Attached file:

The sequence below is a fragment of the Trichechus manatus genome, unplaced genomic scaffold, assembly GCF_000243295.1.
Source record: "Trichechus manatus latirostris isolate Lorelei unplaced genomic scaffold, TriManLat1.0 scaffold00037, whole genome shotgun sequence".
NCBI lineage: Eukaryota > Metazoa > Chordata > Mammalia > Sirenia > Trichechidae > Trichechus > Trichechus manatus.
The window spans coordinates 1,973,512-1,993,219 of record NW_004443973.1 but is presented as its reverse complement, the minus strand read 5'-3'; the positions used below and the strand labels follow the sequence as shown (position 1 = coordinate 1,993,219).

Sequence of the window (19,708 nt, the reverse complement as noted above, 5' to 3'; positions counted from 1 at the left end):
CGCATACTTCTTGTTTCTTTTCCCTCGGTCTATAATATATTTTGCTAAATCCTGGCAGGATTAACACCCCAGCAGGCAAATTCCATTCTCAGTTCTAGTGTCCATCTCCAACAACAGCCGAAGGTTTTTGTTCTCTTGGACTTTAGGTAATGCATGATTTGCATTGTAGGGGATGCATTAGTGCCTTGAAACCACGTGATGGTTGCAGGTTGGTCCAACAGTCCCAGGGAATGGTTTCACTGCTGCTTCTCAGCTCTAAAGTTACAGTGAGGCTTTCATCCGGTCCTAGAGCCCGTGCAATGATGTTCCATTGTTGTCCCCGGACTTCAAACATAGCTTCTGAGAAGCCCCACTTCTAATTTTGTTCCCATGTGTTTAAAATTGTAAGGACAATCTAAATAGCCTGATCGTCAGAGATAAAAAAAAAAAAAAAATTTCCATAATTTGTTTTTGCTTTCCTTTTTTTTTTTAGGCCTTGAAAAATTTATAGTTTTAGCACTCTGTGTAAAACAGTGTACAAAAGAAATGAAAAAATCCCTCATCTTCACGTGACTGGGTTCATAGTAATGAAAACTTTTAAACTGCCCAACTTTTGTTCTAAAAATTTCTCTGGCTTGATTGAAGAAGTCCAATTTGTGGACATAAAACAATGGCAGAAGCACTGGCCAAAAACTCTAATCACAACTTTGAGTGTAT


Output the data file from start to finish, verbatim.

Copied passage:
The sequence below is a fragment of the Trichechus manatus genome, unplaced genomic scaffold, assembly GCF_000243295.1.
Source record: "Trichechus manatus latirostris isolate Lorelei unplaced genomic scaffold, TriManLat1.0 scaffold00037, whole genome shotgun sequence".
NCBI lineage: Eukaryota > Metazoa > Chordata > Mammalia > Sirenia > Trichechidae > Trichechus > Trichechus manatus.
The window spans coordinates 1,973,512-1,993,219 of record NW_004443973.1 but is presented as its reverse complement, the minus strand read 5'-3'; the positions used below and the strand labels follow the sequence as shown (position 1 = coordinate 1,993,219).

Sequence of the window (19,708 nt, the reverse complement as noted above, 5' to 3'; positions counted from 1 at the left end):
CGCATACTTCTTGTTTCTTTTCCCTCGGTCTATAATATATTTTGCTAAATCCTGGCAGGATTAACACCCCAGCAGGCAAATTCCATTCTCAGTTCTAGTGTCCATCTCCAACAACAGCCGAAGGTTTTTGTTCTCTTGGACTTTAGGTAATGCATGATTTGCATTGTAGGGGATGCATTAGTGCCTTGAAACCACGTGATGGTTGCAGGTTGGTCCAACAGTCCCAGGGAATGGTTTCACTGCTGCTTCTCAGCTCTAAAGTTACAGTGAGGCTTTCATCCGGTCCTAGAGCCCGTGCAATGATGTTCCATTGTTGTCCCCGGACTTCAAACATAGCTTCTGAGAAGCCCCACTTCTAATTTTGTTCCCATGTGTTTAAAATTGTAAGGACAATCTAAATAGCCTGATCGTCAGAGATAAAAAAAAAAAAAAAATTTCCATAATTTGTTTTTGCTTTCCTTTTTTTTTTTAGGCCTTGAAAAATTTATAGTTTTAGCACTCTGTGTAAAACAGTGTACAAAAGAAATGAAAAAATCCCTCATCTTCACGTGACTGGGTTCATAGTAATGAAAACTTTTAAACTGCCCAACTTTTGTTCTAAAAATTTCTCTGGCTTGATTGAAGAAGTCCAATTTGTGGACATAAAACAATGGCAGAAGCACTGGCCAAAAACTCTAATCACAACTTTGAGTGTAT